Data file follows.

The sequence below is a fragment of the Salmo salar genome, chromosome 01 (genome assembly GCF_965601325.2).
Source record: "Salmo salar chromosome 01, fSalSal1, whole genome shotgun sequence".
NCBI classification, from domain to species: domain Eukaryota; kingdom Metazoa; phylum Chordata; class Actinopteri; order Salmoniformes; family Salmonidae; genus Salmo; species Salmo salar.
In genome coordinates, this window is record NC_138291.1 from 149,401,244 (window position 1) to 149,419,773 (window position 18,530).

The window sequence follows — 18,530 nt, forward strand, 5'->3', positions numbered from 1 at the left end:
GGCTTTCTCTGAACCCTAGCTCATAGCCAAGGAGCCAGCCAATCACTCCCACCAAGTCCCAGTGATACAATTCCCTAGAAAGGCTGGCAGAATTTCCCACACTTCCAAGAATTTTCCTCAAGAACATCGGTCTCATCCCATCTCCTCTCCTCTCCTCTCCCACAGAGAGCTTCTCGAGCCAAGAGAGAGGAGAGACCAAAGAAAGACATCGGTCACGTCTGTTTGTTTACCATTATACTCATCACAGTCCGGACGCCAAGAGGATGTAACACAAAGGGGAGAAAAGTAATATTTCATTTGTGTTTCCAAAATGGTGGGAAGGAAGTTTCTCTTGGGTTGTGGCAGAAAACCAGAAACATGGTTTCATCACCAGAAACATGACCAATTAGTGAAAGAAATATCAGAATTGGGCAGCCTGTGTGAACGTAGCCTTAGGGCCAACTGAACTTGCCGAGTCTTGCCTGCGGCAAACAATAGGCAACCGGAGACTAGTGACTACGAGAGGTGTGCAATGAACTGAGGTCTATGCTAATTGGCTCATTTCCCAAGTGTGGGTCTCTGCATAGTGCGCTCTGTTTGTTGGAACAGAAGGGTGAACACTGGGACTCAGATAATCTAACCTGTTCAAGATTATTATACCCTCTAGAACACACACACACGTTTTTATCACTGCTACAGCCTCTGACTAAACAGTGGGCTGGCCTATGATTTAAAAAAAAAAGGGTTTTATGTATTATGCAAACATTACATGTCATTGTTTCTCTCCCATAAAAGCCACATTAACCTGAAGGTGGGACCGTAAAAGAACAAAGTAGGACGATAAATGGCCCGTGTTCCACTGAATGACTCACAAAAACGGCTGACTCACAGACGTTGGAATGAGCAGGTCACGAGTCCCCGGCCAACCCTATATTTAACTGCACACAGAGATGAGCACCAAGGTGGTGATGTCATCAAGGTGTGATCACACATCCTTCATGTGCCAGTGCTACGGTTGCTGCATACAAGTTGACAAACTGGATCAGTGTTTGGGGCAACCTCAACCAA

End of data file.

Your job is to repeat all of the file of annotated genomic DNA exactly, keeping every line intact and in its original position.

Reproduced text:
The sequence below is a fragment of the Salmo salar genome, chromosome 01 (genome assembly GCF_965601325.2).
Source record: "Salmo salar chromosome 01, fSalSal1, whole genome shotgun sequence".
NCBI classification, from domain to species: domain Eukaryota; kingdom Metazoa; phylum Chordata; class Actinopteri; order Salmoniformes; family Salmonidae; genus Salmo; species Salmo salar.
In genome coordinates, this window is record NC_138291.1 from 149,401,244 (window position 1) to 149,419,773 (window position 18,530).

The window sequence follows — 18,530 nt, forward strand, 5'->3', positions numbered from 1 at the left end:
GGCTTTCTCTGAACCCTAGCTCATAGCCAAGGAGCCAGCCAATCACTCCCACCAAGTCCCAGTGATACAATTCCCTAGAAAGGCTGGCAGAATTTCCCACACTTCCAAGAATTTTCCTCAAGAACATCGGTCTCATCCCATCTCCTCTCCTCTCCTCTCCCACAGAGAGCTTCTCGAGCCAAGAGAGAGGAGAGACCAAAGAAAGACATCGGTCACGTCTGTTTGTTTACCATTATACTCATCACAGTCCGGACGCCAAGAGGATGTAACACAAAGGGGAGAAAAGTAATATTTCATTTGTGTTTCCAAAATGGTGGGAAGGAAGTTTCTCTTGGGTTGTGGCAGAAAACCAGAAACATGGTTTCATCACCAGAAACATGACCAATTAGTGAAAGAAATATCAGAATTGGGCAGCCTGTGTGAACGTAGCCTTAGGGCCAACTGAACTTGCCGAGTCTTGCCTGCGGCAAACAATAGGCAACCGGAGACTAGTGACTACGAGAGGTGTGCAATGAACTGAGGTCTATGCTAATTGGCTCATTTCCCAAGTGTGGGTCTCTGCATAGTGCGCTCTGTTTGTTGGAACAGAAGGGTGAACACTGGGACTCAGATAATCTAACCTGTTCAAGATTATTATACCCTCTAGAACACACACACACGTTTTTATCACTGCTACAGCCTCTGACTAAACAGTGGGCTGGCCTATGATTTAAAAAAAAAAGGGTTTTATGTATTATGCAAACATTACATGTCATTGTTTCTCTCCCATAAAAGCCACATTAACCTGAAGGTGGGACCGTAAAAGAACAAAGTAGGACGATAAATGGCCCGTGTTCCACTGAATGACTCACAAAAACGGCTGACTCACAGACGTTGGAATGAGCAGGTCACGAGTCCCCGGCCAACCCTATATTTAACTGCACACAGAGATGAGCACCAAGGTGGTGATGTCATCAAGGTGTGATCACACATCCTTCATGTGCCAGTGCTACGGTTGCTGCATACAAGTTGACAAACTGGATCAGTGTTTGGGGCAACCTCAACCAA